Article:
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the feathering shaft on a Belt CP
This information applies to both the Belt
CP V1 and V2, but be warned, the two use different size feathering
shafts and different methods for tightening them. Both will be
covered in this article.
If you have damaged a
feathering shaft, remember to also check the mainshaft, as it may well
also be bent.
REMOVING THE DAMAGED
First thing is to remove both main blades,
making sure you do not loose the little Nylock nuts from under the
blades when you remove the fitting bolts.
Belt CP V1
The V1 uses nylock nuts to lock the main
blade holders onto the feathering shaft. These are 5.5mm so because they
are buried down inside the blade grip, you need TWO box spanners that
will fit inside there, which means they need to be fairly thin walled.
put a box spanner on the nuts at either end, and undo by turning them
anticlockwise. They should undo relatively easily.
Belt CP V2
The V2 uses metric Cap Screws to lock the
main blade holders onto the feathering shaft. Because these are buried
down inside the blade grip, you really need TWO metric hex drivers
rather than normal allen keys. Put one in each cap bolt at either end,
and undo by turning them anticlockwise. They should undo
relatively easily, however, they may also have been thread locked
in. If they will not move, use a soldering iron to heat the cap
bolt head and try again. This will usually allow you to undo them.
Once the bolt/nuts are off, pull just one
blade grip off carefully. Make sure you don't loose the small
washer that fits under the bolt/nut. Once the blade grip is off,
remove the various shims and washers, NOTING THEIR ORDER AND THE
DIRECTION AS WELL as one has a small flange (V1 only I believe) that
MUST be fitted the correct way around. In that washers case, the
small flange that sticks outwards MUST go against the INNER BEARING
ITSELF to avoid any binding.
Lay the parts out carefully, and in the
order they came of the feathering shaft.
If the rubber dampers are still in the main
head casting, remove them as well and inspect them for cuts or
Now pull the entire feathering shaft out,
complete with blade holder or whatever is still on the other end, and
disassemble and lay out as per the first side.
If the feathering shaft is too badly bent
to be pulled out, you may have to resort to cutting it off close the
head with a hacksaw so that it can be removed.
REFITTING THE NEW
Basically this is a simple reversal of the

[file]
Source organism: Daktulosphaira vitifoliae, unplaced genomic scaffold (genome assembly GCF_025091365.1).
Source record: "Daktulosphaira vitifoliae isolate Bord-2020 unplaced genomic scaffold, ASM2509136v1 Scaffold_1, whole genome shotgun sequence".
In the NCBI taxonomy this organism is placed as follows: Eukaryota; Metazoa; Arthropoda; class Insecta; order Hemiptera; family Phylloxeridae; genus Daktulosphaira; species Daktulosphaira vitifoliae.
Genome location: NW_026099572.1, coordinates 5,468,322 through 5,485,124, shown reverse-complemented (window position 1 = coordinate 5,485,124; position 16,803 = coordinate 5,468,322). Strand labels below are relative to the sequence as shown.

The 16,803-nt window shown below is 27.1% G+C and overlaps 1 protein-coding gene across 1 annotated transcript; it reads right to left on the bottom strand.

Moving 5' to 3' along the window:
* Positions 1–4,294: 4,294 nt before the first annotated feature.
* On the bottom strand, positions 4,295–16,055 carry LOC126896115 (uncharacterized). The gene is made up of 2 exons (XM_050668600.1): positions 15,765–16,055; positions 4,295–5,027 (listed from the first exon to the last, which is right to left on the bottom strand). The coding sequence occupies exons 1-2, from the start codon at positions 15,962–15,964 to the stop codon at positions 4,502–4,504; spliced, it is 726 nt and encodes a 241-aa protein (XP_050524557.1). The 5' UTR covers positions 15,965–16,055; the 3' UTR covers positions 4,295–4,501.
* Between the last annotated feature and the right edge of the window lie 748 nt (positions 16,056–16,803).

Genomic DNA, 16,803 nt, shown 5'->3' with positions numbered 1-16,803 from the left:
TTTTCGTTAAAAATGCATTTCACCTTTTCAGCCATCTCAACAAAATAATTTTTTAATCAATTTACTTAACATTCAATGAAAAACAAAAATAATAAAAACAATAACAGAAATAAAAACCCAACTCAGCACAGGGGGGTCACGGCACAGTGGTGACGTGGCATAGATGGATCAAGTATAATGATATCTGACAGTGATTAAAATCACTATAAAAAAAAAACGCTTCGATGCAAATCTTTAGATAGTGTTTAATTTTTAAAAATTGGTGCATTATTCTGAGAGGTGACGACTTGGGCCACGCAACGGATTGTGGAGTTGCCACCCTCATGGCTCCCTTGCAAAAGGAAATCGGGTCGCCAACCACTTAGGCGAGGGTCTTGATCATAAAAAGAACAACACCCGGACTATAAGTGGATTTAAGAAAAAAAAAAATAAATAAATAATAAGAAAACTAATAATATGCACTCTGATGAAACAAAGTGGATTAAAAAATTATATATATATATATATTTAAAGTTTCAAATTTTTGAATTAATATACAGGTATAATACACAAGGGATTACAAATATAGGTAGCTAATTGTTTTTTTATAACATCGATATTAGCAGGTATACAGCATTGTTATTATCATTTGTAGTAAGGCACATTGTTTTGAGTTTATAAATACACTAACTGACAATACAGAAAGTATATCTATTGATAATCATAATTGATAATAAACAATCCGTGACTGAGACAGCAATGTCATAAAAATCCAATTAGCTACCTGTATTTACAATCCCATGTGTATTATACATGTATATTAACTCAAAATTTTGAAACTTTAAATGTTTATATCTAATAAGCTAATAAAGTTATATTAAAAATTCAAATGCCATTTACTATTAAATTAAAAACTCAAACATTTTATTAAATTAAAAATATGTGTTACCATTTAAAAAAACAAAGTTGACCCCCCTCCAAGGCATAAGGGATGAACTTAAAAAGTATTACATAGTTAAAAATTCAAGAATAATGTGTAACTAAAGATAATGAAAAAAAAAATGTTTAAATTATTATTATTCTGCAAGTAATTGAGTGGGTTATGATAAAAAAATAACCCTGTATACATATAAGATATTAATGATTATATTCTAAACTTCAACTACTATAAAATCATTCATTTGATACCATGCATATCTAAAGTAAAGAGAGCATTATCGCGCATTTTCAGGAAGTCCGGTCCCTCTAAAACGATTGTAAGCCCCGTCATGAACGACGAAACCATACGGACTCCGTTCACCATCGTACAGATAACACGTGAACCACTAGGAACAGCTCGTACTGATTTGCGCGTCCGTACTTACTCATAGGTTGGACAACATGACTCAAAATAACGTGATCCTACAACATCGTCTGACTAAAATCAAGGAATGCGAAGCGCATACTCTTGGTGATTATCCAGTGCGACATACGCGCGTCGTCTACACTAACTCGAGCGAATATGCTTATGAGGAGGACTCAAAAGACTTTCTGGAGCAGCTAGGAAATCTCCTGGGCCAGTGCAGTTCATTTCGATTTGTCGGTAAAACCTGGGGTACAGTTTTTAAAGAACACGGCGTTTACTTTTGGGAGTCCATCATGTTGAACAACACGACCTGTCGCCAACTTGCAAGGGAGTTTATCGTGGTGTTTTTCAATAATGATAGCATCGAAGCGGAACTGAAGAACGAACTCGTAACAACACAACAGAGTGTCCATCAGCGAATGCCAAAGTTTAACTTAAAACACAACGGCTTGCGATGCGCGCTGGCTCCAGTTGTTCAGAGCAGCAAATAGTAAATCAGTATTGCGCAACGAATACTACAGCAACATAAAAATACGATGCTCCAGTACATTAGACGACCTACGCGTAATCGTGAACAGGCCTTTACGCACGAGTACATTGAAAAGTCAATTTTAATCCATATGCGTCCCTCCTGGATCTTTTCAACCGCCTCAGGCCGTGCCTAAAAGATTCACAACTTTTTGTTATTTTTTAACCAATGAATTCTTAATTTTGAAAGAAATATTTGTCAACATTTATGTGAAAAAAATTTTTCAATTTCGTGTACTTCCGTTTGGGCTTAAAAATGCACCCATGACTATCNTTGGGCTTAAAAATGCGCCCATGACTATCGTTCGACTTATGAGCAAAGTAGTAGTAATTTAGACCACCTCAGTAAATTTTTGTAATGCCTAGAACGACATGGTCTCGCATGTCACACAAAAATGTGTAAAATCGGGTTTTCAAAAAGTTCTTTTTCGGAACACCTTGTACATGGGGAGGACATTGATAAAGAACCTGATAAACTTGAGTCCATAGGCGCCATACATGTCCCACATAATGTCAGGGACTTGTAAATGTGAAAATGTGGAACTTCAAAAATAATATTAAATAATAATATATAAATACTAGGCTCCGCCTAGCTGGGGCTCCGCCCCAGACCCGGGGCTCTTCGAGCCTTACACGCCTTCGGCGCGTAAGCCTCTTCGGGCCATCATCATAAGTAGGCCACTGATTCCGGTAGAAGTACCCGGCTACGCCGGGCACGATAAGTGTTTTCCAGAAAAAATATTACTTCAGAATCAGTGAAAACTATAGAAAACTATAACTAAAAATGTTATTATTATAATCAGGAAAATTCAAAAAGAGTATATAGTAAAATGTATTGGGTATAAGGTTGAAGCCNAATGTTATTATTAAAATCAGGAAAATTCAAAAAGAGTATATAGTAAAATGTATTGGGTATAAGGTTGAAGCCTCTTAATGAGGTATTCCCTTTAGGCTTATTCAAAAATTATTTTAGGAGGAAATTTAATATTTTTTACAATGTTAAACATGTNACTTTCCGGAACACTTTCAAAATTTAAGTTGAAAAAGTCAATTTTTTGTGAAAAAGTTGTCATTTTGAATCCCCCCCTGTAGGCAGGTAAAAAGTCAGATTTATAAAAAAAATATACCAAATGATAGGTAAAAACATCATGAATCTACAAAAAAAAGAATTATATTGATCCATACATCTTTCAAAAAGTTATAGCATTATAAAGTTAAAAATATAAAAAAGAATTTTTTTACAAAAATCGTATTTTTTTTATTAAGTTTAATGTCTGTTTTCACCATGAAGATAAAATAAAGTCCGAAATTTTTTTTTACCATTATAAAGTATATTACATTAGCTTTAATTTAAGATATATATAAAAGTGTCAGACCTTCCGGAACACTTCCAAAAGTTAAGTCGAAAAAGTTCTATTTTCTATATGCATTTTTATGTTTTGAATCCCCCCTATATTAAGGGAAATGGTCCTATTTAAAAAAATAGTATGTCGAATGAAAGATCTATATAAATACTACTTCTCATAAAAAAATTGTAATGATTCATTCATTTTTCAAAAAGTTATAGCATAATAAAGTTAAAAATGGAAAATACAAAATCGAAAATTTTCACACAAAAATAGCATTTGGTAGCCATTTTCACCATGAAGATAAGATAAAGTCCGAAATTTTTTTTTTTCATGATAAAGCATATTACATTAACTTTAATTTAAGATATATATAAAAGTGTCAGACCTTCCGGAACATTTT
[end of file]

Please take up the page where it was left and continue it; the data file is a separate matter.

above procedures, but care needs to be taken to get the thrust bearings,
shims and washers in the correct position and direction, and to get the
blade grips pinched on to the new shaft with the right level of
tightness. Also check the rubber 'O' ring dampers for any cuts or
softness. If there are any, always replace them as they are
crucial to goof flying and accurate tracking.
Check the blade grips carefully, as they
can be cracked in a crash, especially on the arm where the connecting
ball fits. If in doubt - REPLACE THEM
The thrust bearings can be difficult, so
care is needed, plus you will need something like a vernier caliper that
can measure the inner hole diameter, as the two
outer parts of these three part bearings have DIFFERENT SIZED INNER
HOLES. The one with the LARGER DIAMETER INNER HOLE MUST BE ON THE INSIDE.
Belt CP V1
Because the V1 uses the nylock nuts to lock
the main blade holders onto the feathering shaft, you have to use some
care and finesse to get the tension on them just right, as both ends
need to be tightened up at the distance along the thread. A trick
I use is to prelock one nylock nut on to the end of the new shaft, and I
then thread lock it so that it is unlikely to move when I tighten the
other one, with about 4 threads of the feathering shaft showing out of
Then assemble the other side, and pull that
nylock nut down until it is about the same distance on to the feathering
shaft. If you get this right, you will find that it should also be
showing around 4 threads sticking out of the top of the nylock nut. Now
continue tightening carefully until the blade grips start to bind
slightly when turned on the shaft, and once that point is reached,
loosen the nut until the grips are just nice and free to rotate.
Belt CP V2
Because the V2 uses the Cap headed bolts to
lock the main blade holders onto the feathering shaft, rather than the
nylock nuts used on the V1, it is very simple to get the tension on them
just right, as both ends normally need to be tightened all the way up to
the end of the shaft. It is a good idea with these to use a very
small amount of thread lock on each bolt to ensure they cannot vibrate
Finally check that the blade grips to
ensure they are nice and free to rotate, and that there is minimal
"teeter" which means up and down movement of the blade grips.
Belt CP V1 exploded parts diagram
(CLICK IMAGE FOR FULL DETAILED GRAPHIC IN A NEW WINDOW)